Face of Defense: Training Helps Mechanic Save Fellow Paratrooper
By Army Sgt. Mike MacLeod
1st Brigade Combat Team, 82nd Airborne Division
FORT BRAGG, N.C., May. 1, 2013 Army Sgt. James Hayes has one piece of advice for soon-to-deploy mechanics: take your training seriously.
Army Sgt. James Hayes stands in front of a vehicle-recovery wrecker at Fort Bragg, N.C., on April 30, 2013. Hayes and his team used a wrecker to lift a damaged vehicle off a fellow paratrooper a year ago in Afghanistan, saving the paratrooper’s life. U.S. Army photo by Sgt. Mike MacLeod
(Click photo for screen-resolution image);high-resolution image available.
Hayes, a mechanic who deployed with the 82nd Airborne Division’s 1st Brigade Combat Team to Afghanistan in 2012, said that the first time he had to rely on his training to right a flipped armored vehicle, everything worked exactly as he had trained.
At stake was the life of a fellow paratrooper, Army Spc. Justin Lansford, a turret gunner who was pinned under the top of a mine-resistant, ambush-protected vehicle after it was flipped by an exploding improvised explosive device. Lansford was critically wounded and was bleeding heavily from femoral arteries.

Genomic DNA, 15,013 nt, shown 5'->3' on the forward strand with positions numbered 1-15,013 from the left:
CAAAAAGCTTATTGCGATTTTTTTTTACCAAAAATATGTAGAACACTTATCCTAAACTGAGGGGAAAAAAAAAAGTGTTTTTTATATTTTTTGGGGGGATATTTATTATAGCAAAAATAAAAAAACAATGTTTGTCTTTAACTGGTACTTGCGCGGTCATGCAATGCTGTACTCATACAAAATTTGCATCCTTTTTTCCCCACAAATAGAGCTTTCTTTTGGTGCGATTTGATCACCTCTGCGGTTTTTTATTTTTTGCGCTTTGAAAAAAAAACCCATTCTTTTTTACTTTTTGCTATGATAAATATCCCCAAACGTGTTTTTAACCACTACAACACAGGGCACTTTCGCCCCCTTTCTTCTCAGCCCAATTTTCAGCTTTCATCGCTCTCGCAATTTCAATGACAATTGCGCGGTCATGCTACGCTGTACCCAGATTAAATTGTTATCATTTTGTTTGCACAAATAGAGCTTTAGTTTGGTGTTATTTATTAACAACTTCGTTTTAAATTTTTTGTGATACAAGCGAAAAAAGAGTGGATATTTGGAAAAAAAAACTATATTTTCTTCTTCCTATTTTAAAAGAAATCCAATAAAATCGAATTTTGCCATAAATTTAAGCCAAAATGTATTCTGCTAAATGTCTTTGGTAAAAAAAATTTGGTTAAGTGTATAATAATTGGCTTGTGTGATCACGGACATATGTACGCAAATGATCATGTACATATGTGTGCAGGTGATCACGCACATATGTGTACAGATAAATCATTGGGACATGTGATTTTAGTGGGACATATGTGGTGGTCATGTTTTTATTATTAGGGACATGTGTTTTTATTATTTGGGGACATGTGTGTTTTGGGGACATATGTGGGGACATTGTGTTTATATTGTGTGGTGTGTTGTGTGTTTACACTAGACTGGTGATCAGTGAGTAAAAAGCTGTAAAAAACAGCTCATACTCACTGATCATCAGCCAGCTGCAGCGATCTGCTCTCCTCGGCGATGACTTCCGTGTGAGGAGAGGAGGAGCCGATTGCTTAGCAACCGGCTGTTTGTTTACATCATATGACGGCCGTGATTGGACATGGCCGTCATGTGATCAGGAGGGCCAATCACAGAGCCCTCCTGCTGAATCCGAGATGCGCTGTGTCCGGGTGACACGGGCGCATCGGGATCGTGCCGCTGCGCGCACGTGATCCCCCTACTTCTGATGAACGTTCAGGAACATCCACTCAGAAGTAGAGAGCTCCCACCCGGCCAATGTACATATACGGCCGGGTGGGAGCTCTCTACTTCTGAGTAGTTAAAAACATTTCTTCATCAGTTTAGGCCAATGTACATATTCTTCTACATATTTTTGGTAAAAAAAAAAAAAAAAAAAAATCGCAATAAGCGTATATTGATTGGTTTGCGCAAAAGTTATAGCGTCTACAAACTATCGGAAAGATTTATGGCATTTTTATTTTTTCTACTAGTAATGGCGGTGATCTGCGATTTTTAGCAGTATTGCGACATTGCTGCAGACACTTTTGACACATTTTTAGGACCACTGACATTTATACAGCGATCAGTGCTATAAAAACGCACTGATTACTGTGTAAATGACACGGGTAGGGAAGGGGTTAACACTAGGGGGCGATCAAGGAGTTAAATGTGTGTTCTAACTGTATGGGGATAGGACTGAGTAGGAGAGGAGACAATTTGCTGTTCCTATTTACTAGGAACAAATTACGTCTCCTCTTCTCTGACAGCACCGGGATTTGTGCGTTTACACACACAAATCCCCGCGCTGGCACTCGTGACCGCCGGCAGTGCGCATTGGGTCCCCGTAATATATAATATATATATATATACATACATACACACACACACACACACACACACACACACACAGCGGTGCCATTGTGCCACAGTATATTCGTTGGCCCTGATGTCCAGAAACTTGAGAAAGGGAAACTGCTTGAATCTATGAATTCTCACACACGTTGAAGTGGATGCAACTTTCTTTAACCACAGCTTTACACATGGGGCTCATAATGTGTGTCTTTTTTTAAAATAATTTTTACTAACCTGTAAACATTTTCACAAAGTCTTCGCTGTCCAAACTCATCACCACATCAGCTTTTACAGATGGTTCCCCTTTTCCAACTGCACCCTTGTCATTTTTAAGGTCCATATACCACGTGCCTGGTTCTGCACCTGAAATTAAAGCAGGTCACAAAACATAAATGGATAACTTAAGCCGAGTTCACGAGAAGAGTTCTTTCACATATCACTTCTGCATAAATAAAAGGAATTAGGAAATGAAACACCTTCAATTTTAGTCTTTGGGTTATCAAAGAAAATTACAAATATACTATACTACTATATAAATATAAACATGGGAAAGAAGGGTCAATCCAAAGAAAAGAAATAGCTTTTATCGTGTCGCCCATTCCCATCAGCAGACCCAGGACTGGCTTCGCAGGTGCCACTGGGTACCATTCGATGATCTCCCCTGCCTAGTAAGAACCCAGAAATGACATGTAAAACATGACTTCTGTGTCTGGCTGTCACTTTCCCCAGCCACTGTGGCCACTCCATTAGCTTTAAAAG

“I remember thinking it was going to turn bad quick if I didn’t do it right,” said Hayes, a freckle-faced former German citizen and son of an American soldier.
When Hayes, Army Cpl. Joshua Dobson and two other mechanics arrived at the attack site, medics were treating Lansford, and the damaged vehicle was on fire, Hayes said.
After extinguishing the fire, the mechanics determined the correct lifting points and amount of winch force to apply based on the vehicle’s weight, and gently lifted the wreckage high enough to extricate the pinned paratrooper.
“I can’t even explain to you how rewarding that feeling was,” Hayes said.
Lansford was airlifted from the battlefield, eventually recovering from his injuries at Walter Reed National Military Medical Center in Bethesda, Md. Although Lansford lost both of his legs above the knee, he was glad to be alive, he said.
During Hayes’ six-month deployment, he and his team recovered 15 to 20 vehicles. Most were for mechanical failures or driver inexperience, or a combination of the two, he said.
On one convoy, three vehicles, including Hayes’ wrecker, were struck by IEDs within seconds of each other. He and Dobson escaped injury, but soldiers in both of the other two vehicles were medically evacuated by helicopter.
The wrecker had been towing a damaged vehicle when it was hit, so mechanics used a larger truck to tow both vehicles in-line, Hayes said. The train of towed vehicles may have looked odd, he said, but it worked to take them off the battlefield.
“The training really works,” Hayes said.